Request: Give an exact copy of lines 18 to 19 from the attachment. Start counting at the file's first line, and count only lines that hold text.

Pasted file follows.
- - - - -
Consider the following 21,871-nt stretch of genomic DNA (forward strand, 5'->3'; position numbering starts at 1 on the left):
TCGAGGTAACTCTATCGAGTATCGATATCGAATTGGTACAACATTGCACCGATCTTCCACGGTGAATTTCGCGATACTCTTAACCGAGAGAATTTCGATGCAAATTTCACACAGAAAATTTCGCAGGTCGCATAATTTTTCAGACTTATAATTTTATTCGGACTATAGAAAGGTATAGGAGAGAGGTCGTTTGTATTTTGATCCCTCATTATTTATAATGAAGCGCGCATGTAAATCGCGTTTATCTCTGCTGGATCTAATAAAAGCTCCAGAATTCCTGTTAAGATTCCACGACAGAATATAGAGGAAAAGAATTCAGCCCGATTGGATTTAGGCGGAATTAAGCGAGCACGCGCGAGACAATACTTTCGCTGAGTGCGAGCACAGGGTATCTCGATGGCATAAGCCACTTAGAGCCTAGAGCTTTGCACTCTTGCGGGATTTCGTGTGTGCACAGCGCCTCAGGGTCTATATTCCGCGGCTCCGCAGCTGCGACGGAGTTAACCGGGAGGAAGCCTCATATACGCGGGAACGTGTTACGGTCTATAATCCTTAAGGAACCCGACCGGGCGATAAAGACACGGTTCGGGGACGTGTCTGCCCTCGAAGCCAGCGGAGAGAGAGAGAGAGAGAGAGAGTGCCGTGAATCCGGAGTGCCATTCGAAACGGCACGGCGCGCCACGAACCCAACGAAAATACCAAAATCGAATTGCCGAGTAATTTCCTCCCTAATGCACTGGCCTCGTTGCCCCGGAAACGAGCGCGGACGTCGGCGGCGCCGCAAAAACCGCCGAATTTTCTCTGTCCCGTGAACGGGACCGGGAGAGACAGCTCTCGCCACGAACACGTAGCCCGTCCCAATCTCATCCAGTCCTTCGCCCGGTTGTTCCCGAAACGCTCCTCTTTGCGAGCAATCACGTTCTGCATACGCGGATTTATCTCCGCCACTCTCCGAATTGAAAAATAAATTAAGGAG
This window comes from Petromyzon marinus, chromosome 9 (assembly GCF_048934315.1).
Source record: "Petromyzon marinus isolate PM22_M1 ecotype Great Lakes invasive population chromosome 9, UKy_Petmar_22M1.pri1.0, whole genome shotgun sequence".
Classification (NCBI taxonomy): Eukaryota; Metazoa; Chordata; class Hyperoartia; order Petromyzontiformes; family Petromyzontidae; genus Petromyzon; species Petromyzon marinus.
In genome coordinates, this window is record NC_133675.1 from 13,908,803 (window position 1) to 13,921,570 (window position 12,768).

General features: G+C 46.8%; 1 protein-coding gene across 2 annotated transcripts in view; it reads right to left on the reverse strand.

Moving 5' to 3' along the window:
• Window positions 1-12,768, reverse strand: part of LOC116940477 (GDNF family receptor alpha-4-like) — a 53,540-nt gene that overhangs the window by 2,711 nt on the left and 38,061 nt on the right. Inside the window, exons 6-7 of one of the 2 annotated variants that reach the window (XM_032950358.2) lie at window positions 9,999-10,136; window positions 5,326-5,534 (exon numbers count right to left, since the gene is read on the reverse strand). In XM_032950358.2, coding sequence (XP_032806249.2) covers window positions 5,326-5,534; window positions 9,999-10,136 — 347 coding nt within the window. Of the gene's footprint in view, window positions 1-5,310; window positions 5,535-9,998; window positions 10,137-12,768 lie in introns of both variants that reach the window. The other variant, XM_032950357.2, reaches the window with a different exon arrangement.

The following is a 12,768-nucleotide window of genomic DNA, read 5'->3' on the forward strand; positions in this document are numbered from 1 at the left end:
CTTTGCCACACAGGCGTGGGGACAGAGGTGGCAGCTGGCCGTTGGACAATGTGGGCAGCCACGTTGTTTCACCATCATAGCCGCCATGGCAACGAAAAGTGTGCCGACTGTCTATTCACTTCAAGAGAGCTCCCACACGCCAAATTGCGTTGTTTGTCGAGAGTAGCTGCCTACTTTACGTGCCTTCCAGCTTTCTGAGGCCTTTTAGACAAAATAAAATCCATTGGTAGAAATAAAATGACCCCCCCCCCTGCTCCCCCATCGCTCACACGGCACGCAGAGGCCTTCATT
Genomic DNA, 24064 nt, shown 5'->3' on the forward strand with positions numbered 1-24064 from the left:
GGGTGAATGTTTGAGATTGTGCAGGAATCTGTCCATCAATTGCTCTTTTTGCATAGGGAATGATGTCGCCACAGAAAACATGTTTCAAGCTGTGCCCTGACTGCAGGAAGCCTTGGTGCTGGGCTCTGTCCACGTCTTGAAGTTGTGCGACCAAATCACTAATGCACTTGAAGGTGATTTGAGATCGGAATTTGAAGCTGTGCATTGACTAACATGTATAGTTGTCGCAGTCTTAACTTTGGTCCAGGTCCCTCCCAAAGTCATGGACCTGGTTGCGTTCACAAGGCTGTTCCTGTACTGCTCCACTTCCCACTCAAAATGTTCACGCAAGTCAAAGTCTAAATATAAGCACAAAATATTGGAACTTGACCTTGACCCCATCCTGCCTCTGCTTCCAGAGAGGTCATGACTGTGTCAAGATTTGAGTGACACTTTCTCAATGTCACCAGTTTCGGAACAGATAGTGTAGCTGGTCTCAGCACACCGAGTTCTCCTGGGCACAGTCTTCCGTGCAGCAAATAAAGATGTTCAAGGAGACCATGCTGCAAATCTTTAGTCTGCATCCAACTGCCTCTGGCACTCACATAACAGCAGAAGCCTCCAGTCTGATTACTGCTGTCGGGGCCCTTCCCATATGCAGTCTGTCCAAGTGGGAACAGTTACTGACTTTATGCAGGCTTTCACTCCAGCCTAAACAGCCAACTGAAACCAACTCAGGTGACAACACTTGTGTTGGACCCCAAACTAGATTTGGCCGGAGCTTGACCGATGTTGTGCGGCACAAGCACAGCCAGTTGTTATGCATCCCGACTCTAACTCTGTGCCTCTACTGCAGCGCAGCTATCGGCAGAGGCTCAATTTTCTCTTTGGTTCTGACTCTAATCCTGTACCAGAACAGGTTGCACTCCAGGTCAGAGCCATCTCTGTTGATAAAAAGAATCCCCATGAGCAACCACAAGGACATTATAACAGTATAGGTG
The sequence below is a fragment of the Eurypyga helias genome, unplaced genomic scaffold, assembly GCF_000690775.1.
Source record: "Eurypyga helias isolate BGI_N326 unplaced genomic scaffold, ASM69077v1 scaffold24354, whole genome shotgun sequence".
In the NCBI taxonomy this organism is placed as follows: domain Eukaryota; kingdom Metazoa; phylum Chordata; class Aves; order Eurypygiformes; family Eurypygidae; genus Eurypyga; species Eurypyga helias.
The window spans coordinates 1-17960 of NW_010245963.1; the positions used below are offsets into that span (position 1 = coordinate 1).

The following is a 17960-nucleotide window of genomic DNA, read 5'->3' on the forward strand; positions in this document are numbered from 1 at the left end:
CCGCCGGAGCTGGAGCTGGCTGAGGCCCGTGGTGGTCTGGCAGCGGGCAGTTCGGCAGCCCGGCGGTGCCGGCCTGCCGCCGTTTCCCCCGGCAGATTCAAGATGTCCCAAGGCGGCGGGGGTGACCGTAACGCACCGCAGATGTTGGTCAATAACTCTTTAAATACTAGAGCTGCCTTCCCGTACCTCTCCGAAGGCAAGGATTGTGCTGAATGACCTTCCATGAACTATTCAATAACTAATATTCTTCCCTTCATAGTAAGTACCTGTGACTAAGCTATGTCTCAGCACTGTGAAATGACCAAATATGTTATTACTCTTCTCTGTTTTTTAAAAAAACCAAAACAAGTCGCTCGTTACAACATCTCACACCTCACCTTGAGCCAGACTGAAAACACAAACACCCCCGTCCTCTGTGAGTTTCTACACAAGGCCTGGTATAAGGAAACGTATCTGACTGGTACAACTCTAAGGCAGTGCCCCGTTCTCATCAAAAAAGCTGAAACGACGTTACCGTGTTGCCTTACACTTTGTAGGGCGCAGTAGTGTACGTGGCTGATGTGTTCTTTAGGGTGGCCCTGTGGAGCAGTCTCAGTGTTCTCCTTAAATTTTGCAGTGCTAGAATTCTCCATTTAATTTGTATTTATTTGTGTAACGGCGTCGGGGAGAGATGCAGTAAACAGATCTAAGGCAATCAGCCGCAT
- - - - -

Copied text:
The following is a 17960-nucleotide window of genomic DNA, read 5'->3' on the forward strand; positions in this document are numbered from 1 at the left end:
CCGCCGGAGCTGGAGCTGGCTGAGGCCCGTGGTGGTCTGGCAGCGGGCAGTTCGGCAGCCCGGCGGTGCCGGCCTGCCGCCGTTTCCCCCGGCAGATTCAAGATGTCCCAAGGCGGCGGGGGTGACCGTAACGCACCGCAGATGTTGGTCAATAACTCTTTAAATACTAGAGCTGCCTTCCCGTACCTCTCCGAAGGCAAGGATTGTGCTGAATGACCTTCCATGAACTATTCAATAACTAATATTCTTCCCTTCATAGTAAGTACCTGTGACTAAGCTATGTCTCAGCACTGTGAAATGACCAAATATGTTATTACTCTTCTCTGTTTTTTAAAAAAACCAAAACAAGTCGCTCGTTACAACATCTCACACCTCACCTTGAGCCAGACTGAAAACACAAACACCCCCGTCCTCTGTGAGTTTCTACACAAGGCCTGGTATAAGGAAACGTATCTGACTGGTACAACTCTAAGGCAGTGCCCCGTTCTCATCAAAAAAGCTGAAACGACGTTACCGTGTTGCCTTACACTTTGTAGGGCGCAGTAGTGTACGTGGCTGATGTGTTCTTTAGGGTGGCCCTGTGGAGCAGTCTCAGTGTTCTCCTTAAATTTTGCAGTGCTAGAATTCTCCATTTAATTTGTATTTATTTGTGTAACGGCGTCGGGGAGAGATGCAGTAAACAGATCTAAGGCAATCAGCCGCAT